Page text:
A visiting friend happily pushed me out of my daily routine of archival spelunking and bibliographic browsing, enticing me into a sojourn to the northern capital of
5. The meandering walk between the Moskovskii train station and Smolny Cathedral. The streets were almost empty and the architecture along the way wonderfully compiled houses, hospitals, factories and offices from the various decades of the Twentieth Century, with a few relics from earlier times here and there. At the cathedral, the view from the top of the bell tower (279 steps up, per my companion’s count) is actually impressive. Apparently if you speak any Russian at all, no matter how bad your accent, you can get in at Russian citizen prices.
4. The Russian Museum, where I was befriended by a lost five-year-old boy named Maksim who got mixed up in the maze that makes up the basement—miscellaneous offices, the cashier, the coat check, bathrooms and the gift shop. While my mind flew to some bizarre role reversal of the Soviet film Maksimka, I tried to concentrate and guide the kid back to his mother. I failed and pawned him off on a security guard when he seemed to be tearing up a little.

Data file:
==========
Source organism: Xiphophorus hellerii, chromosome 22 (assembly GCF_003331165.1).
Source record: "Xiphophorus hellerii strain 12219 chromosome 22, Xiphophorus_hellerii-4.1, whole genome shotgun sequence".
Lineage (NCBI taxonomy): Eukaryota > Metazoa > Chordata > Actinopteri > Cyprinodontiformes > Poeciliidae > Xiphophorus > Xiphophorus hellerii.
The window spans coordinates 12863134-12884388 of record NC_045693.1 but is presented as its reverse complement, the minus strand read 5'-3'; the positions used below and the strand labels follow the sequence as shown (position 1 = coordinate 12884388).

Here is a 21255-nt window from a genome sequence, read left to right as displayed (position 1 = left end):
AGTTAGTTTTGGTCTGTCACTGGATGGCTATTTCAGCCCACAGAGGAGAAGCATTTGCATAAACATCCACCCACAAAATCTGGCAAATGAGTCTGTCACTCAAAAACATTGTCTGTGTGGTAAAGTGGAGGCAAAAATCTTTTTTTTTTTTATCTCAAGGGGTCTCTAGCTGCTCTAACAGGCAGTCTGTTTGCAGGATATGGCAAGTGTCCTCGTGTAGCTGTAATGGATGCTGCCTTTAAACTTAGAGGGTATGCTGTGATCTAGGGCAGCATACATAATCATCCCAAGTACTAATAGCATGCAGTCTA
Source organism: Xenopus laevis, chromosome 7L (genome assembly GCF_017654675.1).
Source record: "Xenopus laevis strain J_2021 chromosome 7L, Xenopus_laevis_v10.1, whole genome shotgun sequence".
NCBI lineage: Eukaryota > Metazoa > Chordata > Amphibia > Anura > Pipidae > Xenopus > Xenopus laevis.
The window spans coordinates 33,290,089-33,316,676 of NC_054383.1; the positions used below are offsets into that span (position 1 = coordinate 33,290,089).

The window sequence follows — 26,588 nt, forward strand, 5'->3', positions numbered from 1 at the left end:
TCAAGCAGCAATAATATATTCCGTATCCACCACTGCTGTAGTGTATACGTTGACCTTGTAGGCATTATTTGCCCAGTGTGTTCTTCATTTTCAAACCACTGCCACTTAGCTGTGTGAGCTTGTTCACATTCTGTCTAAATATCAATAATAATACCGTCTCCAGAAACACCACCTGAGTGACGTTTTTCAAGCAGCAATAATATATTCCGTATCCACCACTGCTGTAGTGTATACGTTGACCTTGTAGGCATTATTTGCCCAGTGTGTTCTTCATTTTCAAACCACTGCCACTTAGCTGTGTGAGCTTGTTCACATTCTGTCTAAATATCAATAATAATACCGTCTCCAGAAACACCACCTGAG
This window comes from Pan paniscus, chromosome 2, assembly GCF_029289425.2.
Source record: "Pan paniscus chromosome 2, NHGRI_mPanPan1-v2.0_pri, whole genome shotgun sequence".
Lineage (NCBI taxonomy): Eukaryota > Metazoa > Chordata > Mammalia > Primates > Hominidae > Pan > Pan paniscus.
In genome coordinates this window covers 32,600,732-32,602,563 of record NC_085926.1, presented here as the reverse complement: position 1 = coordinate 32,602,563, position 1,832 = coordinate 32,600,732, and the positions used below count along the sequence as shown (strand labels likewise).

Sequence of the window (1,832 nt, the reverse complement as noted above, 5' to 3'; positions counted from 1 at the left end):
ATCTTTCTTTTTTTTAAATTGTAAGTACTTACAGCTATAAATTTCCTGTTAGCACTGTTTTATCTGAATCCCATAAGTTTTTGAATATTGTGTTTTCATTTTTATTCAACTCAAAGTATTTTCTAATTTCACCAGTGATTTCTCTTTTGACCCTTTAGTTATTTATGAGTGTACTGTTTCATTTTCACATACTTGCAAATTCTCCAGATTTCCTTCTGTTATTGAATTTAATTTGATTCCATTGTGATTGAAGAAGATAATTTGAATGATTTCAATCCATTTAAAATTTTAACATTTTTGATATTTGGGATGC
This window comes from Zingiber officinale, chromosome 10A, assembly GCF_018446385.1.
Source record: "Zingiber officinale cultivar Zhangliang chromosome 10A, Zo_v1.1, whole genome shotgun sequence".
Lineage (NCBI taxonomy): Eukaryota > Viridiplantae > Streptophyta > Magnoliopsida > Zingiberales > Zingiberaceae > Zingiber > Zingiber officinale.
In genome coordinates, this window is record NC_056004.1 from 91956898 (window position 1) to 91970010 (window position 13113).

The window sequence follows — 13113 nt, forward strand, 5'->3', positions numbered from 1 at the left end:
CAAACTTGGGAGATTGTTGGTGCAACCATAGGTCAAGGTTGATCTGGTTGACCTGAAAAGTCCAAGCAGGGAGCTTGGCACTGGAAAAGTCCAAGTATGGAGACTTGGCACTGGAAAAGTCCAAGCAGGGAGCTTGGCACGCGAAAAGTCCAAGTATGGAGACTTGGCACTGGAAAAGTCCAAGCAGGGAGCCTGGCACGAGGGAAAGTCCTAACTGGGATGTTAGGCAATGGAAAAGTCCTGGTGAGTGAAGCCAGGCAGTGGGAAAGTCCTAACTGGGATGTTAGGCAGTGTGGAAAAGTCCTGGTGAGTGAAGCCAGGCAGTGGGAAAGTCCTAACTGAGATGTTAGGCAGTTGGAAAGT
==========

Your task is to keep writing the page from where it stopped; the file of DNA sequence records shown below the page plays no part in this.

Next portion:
More importantly, the esteemed Russian master Ilya Repin reminded me of what writing a dissertation should look like:
3. The Peter-Paul Fortress was amazing, not so much for the architecture or random displays, but for the collection of middle-aged and senior Piterskie sun-bathers lined up around the wall of the fortress soaking in the rays until they turned some hue between red and brown—I think Crayola called it burnt sienna; occasionally these helio-worshippers splashed into the still-frigid waters of the Neva, reminding me that I will never have the courage/insanity to fully adjust to Russian living.
2. If you have friends and family who don’t really get the ethno-national complexity of
1. Of course, the best thing for the bibliophile in me was a short excursion to see how the